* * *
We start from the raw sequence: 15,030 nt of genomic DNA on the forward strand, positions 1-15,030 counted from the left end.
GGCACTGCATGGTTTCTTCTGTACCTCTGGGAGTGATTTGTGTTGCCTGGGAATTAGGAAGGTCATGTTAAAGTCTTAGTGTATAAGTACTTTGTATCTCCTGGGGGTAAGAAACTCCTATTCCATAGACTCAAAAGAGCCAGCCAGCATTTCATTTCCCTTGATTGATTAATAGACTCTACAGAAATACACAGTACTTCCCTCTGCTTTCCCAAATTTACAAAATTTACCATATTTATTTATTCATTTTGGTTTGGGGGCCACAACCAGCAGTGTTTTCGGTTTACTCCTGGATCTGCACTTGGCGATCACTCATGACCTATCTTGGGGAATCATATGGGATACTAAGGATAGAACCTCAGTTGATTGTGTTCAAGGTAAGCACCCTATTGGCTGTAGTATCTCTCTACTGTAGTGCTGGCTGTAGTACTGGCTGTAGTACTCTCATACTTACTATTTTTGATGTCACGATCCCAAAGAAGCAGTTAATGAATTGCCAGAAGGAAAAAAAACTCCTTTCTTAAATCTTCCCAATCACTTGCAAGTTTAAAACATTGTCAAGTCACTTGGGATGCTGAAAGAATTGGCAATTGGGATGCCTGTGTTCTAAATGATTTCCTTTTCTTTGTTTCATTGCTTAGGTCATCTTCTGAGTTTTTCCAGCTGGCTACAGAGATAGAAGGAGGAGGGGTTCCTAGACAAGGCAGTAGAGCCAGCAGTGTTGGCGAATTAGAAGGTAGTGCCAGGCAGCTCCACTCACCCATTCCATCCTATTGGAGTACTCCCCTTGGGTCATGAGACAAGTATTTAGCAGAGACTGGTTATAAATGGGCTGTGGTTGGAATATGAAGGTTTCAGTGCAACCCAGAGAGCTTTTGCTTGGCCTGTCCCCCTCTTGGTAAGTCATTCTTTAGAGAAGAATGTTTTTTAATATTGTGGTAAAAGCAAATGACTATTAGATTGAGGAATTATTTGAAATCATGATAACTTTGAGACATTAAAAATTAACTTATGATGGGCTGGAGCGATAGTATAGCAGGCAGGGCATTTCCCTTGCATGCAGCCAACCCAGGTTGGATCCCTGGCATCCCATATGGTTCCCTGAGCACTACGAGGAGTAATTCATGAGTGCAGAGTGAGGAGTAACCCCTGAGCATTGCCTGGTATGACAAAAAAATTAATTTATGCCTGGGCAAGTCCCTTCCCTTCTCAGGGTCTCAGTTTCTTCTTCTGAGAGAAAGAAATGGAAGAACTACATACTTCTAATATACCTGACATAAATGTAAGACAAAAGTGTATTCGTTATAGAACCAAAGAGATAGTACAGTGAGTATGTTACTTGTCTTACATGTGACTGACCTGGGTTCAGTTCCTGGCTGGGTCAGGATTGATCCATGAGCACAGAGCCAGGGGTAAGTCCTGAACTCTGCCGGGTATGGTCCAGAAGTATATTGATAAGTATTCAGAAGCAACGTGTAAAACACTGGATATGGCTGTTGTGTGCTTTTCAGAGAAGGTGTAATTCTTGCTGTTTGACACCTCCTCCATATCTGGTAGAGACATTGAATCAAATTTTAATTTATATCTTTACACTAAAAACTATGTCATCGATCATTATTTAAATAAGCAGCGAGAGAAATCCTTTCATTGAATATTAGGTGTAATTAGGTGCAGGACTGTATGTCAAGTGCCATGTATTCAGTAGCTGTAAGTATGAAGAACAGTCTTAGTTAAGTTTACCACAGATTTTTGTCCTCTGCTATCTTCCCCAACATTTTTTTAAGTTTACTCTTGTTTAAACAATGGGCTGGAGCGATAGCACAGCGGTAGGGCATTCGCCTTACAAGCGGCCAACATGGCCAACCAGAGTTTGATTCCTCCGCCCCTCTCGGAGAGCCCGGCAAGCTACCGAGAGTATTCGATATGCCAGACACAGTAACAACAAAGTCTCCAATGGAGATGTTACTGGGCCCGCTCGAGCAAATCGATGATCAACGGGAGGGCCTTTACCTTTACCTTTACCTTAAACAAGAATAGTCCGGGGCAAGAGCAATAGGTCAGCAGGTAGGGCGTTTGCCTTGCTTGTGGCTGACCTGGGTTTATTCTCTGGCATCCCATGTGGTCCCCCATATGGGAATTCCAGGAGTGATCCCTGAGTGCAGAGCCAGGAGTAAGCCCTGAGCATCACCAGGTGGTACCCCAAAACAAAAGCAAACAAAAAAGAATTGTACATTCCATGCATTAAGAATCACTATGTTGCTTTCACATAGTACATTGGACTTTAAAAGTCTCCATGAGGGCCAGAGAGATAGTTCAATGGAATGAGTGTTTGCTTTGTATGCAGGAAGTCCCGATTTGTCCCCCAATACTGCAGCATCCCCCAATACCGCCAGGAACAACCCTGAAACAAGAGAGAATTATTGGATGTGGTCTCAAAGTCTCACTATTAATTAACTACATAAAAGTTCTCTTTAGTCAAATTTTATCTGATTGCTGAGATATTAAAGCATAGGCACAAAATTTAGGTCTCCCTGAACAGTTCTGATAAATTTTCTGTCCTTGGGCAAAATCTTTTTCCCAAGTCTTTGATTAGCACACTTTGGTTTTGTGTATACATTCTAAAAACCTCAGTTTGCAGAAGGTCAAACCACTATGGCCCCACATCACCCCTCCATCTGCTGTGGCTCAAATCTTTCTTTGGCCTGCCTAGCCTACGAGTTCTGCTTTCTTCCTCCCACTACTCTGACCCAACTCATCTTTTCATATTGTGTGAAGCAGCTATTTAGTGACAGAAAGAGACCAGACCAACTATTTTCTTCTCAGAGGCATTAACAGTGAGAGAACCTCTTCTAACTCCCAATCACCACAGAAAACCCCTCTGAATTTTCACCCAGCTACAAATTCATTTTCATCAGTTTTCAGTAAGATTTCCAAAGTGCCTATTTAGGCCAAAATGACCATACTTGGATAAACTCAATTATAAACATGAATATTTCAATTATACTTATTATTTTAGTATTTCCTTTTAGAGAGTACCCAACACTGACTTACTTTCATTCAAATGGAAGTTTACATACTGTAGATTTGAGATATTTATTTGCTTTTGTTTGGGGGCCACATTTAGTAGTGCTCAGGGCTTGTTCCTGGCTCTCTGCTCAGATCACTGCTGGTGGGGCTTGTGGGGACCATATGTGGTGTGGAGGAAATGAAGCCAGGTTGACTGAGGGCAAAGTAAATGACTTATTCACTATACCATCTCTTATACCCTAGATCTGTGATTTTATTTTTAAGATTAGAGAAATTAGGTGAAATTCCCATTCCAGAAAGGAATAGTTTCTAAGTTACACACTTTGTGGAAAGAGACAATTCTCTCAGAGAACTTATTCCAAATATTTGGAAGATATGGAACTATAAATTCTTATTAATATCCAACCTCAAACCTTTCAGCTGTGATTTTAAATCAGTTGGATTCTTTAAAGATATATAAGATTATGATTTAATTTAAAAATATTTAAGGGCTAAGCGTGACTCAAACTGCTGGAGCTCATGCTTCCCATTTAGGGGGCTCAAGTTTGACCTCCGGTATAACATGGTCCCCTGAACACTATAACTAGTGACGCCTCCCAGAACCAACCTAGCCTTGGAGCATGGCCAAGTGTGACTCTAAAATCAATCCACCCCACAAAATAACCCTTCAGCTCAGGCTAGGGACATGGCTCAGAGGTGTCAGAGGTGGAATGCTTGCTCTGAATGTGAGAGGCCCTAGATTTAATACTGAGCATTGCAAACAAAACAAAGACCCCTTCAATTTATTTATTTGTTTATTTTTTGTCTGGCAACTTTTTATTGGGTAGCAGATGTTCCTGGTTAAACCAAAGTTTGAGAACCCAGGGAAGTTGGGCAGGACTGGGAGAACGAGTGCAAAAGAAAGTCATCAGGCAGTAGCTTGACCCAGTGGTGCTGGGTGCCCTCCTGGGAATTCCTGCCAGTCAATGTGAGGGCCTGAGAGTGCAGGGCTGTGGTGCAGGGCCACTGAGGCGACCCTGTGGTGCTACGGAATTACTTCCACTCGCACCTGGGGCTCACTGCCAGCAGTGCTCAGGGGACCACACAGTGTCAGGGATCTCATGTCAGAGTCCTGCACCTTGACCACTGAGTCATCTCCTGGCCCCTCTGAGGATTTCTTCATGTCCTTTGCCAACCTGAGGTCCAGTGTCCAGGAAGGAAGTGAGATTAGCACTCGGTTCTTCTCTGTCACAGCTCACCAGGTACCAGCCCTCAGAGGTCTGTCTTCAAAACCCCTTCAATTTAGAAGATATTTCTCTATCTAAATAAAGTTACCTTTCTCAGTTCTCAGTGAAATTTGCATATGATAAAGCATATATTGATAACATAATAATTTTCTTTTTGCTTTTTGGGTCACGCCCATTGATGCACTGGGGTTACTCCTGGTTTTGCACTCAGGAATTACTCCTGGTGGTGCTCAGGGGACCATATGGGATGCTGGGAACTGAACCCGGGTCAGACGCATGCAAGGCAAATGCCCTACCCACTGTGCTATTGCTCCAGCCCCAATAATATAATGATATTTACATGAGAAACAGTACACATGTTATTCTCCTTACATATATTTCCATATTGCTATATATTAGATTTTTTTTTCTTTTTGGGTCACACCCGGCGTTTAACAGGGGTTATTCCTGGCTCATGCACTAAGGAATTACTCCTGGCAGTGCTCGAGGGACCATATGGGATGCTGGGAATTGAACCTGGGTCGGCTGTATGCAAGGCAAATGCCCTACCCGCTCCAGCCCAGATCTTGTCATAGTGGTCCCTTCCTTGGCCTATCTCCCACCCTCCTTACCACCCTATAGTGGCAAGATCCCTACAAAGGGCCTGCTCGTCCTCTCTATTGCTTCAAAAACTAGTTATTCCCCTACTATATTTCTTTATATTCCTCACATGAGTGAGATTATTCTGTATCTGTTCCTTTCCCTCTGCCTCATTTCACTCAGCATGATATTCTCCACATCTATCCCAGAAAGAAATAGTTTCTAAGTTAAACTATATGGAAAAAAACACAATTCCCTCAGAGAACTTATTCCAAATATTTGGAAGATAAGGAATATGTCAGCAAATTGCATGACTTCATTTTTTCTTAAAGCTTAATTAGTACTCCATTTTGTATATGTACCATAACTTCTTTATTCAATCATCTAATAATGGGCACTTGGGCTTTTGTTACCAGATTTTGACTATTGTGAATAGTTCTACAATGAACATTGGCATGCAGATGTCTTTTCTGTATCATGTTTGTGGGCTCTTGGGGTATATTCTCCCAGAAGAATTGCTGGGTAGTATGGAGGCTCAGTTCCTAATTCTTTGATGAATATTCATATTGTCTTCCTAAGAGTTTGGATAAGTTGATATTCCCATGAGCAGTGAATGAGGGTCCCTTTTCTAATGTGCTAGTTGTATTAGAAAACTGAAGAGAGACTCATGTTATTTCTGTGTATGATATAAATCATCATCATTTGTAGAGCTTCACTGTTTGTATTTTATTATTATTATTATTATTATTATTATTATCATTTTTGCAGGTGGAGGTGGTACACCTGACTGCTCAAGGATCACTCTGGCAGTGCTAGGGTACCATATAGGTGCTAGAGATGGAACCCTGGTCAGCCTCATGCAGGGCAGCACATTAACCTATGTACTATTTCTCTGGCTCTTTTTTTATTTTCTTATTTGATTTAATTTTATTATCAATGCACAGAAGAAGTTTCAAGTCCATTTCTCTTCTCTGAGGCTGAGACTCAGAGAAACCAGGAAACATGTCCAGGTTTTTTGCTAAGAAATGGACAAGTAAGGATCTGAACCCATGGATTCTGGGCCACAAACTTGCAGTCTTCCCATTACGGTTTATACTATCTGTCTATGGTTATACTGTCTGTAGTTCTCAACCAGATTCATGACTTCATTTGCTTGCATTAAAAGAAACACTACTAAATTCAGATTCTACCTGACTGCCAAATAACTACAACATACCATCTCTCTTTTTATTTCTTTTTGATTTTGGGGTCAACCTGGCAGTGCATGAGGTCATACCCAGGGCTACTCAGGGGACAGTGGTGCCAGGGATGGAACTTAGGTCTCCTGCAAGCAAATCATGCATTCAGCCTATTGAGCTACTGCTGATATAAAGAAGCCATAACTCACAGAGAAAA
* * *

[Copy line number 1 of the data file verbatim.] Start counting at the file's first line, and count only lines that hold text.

We start from the raw sequence: 15,030 nt of genomic DNA on the forward strand, positions 1-15,030 counted from the left end.